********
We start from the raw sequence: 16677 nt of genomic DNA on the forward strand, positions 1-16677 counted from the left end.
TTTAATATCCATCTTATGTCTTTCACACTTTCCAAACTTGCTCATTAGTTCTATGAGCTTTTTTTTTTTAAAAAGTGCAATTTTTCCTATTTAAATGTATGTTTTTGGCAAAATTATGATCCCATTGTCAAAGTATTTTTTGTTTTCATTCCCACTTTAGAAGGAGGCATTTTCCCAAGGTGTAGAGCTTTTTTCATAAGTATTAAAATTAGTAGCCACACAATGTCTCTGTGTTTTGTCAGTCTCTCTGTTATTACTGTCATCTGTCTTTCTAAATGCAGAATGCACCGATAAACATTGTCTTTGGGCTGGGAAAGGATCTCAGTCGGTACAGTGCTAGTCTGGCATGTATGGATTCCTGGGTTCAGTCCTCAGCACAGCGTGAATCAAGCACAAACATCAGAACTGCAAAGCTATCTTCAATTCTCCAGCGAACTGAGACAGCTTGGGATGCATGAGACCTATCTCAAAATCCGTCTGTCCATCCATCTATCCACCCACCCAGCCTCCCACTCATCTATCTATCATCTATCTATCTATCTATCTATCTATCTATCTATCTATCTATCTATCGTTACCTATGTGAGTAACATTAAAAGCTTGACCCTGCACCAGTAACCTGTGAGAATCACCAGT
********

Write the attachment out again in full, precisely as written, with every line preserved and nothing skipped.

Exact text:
We start from the raw sequence: 16677 nt of genomic DNA on the forward strand, positions 1-16677 counted from the left end.
TTTAATATCCATCTTATGTCTTTCACACTTTCCAAACTTGCTCATTAGTTCTATGAGCTTTTTTTTTTTAAAAAGTGCAATTTTTCCTATTTAAATGTATGTTTTTGGCAAAATTATGATCCCATTGTCAAAGTATTTTTTGTTTTCATTCCCACTTTAGAAGGAGGCATTTTCCCAAGGTGTAGAGCTTTTTTCATAAGTATTAAAATTAGTAGCCACACAATGTCTCTGTGTTTTGTCAGTCTCTCTGTTATTACTGTCATCTGTCTTTCTAAATGCAGAATGCACCGATAAACATTGTCTTTGGGCTGGGAAAGGATCTCAGTCGGTACAGTGCTAGTCTGGCATGTATGGATTCCTGGGTTCAGTCCTCAGCACAGCGTGAATCAAGCACAAACATCAGAACTGCAAAGCTATCTTCAATTCTCCAGCGAACTGAGACAGCTTGGGATGCATGAGACCTATCTCAAAATCCGTCTGTCCATCCATCTATCCACCCACCCAGCCTCCCACTCATCTATCTATCATCTATCTATCTATCTATCTATCTATCTATCTATCTATCTATCTATCGTTACCTATGTGAGTAACATTAAAAGCTTGACCCTGCACCAGTAACCTGTGAGAATCACCAGT